Since becoming mayor of Paris in 2014, Anne Hidalgo has been on a mission to reinvent the city as a green metropolis. As she celebrates winning her second six-year term, all signs suggest she’s about to shift up a gear.
Hidalgo has made a name for herself with her bold measures to free the streets of Paris from cars, and make room for pedestrians and cyclists.
The socialist incumbent has won many admirers this way, and quite a few enemies too. In fact, at various stages in the campaign, her future as mayor looked doubtful. But rather than trying to win back support by easing off on her green revolution, Hidalgo doubled down.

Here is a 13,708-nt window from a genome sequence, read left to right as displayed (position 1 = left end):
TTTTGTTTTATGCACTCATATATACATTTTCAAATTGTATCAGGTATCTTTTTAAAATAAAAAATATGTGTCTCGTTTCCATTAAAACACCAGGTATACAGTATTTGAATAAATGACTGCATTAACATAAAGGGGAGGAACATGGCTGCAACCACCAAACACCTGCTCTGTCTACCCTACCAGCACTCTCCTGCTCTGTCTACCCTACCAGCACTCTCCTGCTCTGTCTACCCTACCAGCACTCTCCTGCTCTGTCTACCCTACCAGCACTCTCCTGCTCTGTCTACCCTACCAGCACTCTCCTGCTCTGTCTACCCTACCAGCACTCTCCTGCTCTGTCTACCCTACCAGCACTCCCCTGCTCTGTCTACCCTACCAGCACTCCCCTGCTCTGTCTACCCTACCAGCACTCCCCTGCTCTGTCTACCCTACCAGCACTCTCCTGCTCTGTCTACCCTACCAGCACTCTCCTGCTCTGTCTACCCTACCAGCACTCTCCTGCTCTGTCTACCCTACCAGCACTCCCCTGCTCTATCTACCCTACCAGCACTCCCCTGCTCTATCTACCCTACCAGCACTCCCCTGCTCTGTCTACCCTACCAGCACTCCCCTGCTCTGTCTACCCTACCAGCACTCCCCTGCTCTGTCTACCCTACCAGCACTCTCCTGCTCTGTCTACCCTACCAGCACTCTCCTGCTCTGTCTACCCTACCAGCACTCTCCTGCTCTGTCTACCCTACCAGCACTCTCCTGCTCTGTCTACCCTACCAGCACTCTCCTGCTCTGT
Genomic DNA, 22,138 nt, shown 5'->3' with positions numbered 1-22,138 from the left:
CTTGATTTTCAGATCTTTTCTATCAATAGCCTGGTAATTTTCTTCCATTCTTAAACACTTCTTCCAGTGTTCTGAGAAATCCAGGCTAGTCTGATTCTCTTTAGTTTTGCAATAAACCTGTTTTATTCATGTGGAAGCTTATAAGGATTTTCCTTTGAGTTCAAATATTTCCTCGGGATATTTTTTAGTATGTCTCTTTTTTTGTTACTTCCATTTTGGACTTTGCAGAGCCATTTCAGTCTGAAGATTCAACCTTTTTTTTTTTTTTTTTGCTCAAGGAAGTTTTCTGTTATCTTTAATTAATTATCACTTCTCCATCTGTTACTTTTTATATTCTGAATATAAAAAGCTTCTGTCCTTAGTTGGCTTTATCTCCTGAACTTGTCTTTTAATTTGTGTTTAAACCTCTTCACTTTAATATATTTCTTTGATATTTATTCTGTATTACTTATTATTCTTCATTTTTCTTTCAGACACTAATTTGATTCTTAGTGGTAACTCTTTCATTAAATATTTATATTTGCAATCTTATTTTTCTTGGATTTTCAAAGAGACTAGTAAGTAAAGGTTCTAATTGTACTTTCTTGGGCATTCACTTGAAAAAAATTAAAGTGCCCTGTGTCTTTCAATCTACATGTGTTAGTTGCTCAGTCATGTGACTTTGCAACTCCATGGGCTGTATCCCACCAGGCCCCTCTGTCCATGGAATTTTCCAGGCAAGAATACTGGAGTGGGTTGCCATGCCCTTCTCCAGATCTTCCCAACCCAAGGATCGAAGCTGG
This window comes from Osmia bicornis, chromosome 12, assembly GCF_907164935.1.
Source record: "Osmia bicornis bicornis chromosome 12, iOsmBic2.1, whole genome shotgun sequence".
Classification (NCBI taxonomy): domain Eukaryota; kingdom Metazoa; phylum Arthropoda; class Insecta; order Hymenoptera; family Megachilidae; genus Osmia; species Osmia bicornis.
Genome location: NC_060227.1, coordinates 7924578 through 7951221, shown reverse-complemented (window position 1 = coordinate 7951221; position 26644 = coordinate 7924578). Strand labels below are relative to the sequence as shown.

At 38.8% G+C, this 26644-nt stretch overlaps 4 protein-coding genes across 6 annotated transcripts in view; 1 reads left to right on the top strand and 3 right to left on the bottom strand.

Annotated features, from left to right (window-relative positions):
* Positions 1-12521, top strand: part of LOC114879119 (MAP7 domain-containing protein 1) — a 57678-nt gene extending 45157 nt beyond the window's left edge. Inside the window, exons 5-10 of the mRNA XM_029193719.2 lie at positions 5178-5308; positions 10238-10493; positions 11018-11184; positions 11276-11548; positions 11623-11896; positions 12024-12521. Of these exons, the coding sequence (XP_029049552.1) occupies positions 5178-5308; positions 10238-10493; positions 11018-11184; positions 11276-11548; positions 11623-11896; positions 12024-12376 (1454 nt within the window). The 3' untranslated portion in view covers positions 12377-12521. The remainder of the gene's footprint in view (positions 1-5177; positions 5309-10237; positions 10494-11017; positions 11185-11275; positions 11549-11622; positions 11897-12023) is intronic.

Following a lacklustre performance in the first round of the election in the spring, Hidalgo struck a deal with the green party. With their backing, and an uncompromisingly eco-focused agenda, she sailed to a convincing victory, securing around 49% of second-round votes.
The upshot of all this is that the city’s greenest ever mayor just got greener.
“Hidalgo’s rhetoric is optimistic but blunt, never shying from the fact that her job is to navigate an environmental crisis”
A Paris that breathes
Anyone who doesn’t live in France or take an interest in its municipal politics would be forgiven for not knowing of Anne Hidalgo. She may not be a major player on the world stage – yet. But she’s in charge of a city of more than two million people at the heart of Europe, and she has big plans.